Gunmetal Black 3
Chapter 9 - Eyes Without A Face
Lewis Smith

© Copyright 2000, Lewis Smith.

Vain watched as Cerberus' jaws snapped just inches from her torso, looked up past the body of the mechanized beat at Jaevin and smiled. The jaws snapped at her again and caught her, biting down hard. Vain felt her interior skeleton strain under the bite of the robot demon and grinned even wider.

"This is the end for you, machine," Jaevin said. "When I merge you with Cerberus, I'll be able to study your strange technologies at leisure. A hobby of mine, you understand."

"What about my ... sister?" Vain asked.

"I might leave her intact," Jaevin said. "I've been alone here for centuries ... the concept of having a disciple is ... intriguing."

"You fancy ... yourself ... a god ... or something?"

"I haven’t the power of a god," Jaevin sneered. "I never claimed to. I am a prophet, machine. I point life in a direction it must go in order to survive."

"Is that right?" Vain asked, feeling her legs go limp as her hydraulic lines were punctured by the beast's jaws. She closed her eyes, and sent one last command to her sister.

Jaevin looked down on Vain through his spectacles with a mixture of disdain and sympathy. Lying there, fluid leaking from ruptured components, eyes closed, she almost looked like she was asleep.

Foolish thought, he chided himself. Machines don't sleep. Still ... she is almost real. Real enough to die even.

His eyes narrowed on her. It was strange, watching her pass like this. He'd never seen anyone die by his command before. The people who perished thanks to his Apocalypse Weapons were abstract, faceless, numbers on a data scroll too impersonal and too faceless to ever truly be real. Before that, the few adventurers who'd come to face him at the Haxan's request were so inept the Machine Golems or Cerberus eliminated them without his intervention being necessary.

But this, he thought. This is ... different...

Jaevin blinked and waved at Cerberus. The beast stopped itself from chewing on the Marionette.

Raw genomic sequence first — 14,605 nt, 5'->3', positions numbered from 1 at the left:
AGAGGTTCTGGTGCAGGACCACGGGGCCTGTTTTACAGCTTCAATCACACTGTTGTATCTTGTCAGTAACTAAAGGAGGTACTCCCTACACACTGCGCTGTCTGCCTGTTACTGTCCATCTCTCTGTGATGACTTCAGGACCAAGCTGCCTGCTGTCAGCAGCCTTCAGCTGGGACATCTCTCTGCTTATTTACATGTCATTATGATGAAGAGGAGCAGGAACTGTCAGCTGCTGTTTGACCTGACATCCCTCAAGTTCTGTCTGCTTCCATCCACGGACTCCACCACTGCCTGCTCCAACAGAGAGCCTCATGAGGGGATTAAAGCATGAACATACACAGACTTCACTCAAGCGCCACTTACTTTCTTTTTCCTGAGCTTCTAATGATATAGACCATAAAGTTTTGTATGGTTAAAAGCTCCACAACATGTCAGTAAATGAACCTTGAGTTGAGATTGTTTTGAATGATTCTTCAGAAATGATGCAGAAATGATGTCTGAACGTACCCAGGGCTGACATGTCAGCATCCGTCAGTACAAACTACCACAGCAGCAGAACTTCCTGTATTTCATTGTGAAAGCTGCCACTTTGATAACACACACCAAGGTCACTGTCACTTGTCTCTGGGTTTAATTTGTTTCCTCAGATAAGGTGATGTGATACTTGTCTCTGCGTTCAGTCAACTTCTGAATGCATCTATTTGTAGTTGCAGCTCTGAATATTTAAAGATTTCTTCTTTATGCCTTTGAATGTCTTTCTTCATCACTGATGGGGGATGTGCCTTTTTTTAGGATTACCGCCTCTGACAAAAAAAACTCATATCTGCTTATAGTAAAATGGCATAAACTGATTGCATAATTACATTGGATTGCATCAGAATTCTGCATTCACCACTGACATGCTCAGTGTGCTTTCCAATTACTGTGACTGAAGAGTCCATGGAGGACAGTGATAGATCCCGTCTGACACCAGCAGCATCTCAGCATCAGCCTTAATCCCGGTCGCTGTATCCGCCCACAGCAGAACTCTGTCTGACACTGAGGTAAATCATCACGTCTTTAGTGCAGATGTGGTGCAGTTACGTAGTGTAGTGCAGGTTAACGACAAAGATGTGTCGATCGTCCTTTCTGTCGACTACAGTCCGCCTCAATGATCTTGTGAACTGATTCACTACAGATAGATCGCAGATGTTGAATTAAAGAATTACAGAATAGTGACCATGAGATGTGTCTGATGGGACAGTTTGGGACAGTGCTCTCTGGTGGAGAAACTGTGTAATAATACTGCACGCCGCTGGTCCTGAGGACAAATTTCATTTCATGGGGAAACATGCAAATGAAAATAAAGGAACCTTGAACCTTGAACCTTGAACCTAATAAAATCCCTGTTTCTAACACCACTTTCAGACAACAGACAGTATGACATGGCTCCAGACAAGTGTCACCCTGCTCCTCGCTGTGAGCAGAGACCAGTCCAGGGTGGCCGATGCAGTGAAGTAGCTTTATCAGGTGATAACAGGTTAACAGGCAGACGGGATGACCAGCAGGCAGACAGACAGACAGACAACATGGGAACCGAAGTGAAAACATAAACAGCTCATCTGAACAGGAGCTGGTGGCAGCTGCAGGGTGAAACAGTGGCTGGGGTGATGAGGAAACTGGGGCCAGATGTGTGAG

"The spells of binding," Jaevin said, staring at his hands. The cybernetic implants on his forearms were beginning to glow as they drew power again. "They’re gone ... my power has returned."

Jaevin, unsure this was a dream, clenched his hand into a fist. He'd been so long without access to the energies of the universe, he'd almost forgotten how to wield them.

What do I do with this now? He wondered. It was a question so simple that he felt like an idiot for thinking it.

It was a question he'd never answer.

There was a sound like thunder as the air above Jaevin's head seared, leaving behind a trace of ozone. For a frozen second no one moved, not Jaevin, not Cerberus, not Vain.

Then Jaevin fell backwards, his spectacles tumbling from their place on the bridge of his nose as he fell backwards off Cerberus. Cerberus whirled around to investigate, dropping Vain as he did so.

Vain, being closest to the ground, hit first. Then Jaevin's glasses, finally the fallen sorcerer himself. Cerberus turned around, his spidery legs scraping the ground as he looked upon his fallen master.

Vain's eyes opened, streaked by amber fluid. She smiled again, seeing Jaevin flat on his back.

Looks like it worked. Vain thought, willing her self-repair systems to patch the damage Cerberus' bite had done to her. Unheeding her will, she enjoyed her triumph from one knee.

Cerberus poked at his master with one of his legs, like a child poking their parents to wake them. Nothing. He tried again. Jaevin didn’t move. He scooped his fallen creator in his arms, his baleful red eyes, looking into Jaevin's open, startled eyes. He turned his master gently and saw the neat hole, the width of a pencil, in the top of Jaevin's head.

Jaevin was dead. The hole was so perfect it was absurd. No blood came forth, no tissue was oozing from the wounds. No, whatever had caused it had cauterized its own wound.

Cerberus cradled his master and reared back. And like any faithful dog whose master was lost to him, he howled. As he did so, seams Vain hadn’t detected in the bizarre machine began to show, then split. Cerberus literally fell apart, unable or unwilling to face life without his master.

Vain rose to her feet. She frowned at her white gloves, now thoroughly soaked in her hydraulic fluid. Her self-repair systems had patched her systems enough to operate at 65% of her peak efficiency.

On the mend, but in no shape for more fighting, Vain thought, clutching the Soulcaster as she went over to see to Mirage. Vain's sister lay there unmoving, as she had for the past few minutes thanks to Jaevin's spell. Vain turned her over onto her back and searched her for signs of damage.

Finally, setting down the Soulcaster, she touched a greasy gloved finger to the side of Mirage's nose six times.

Mirage blinked. Vain was crouched over her, and she looked like hell. She and Vain had endured tough missions before, but Mirage had never seen her sister this banged up.

"How long ... ?" Mirage asked, her memory systems immediately compensating for the time she'd spent shut down.

"A few minutes," Vain said, picking up the Soulcaster again and rising to her feet somewhat unsteadily. "Long enough."

Mirage looked over at Jaevin's lying in the ruins of what had, up until a few seconds, been Cerberus. "What happened?"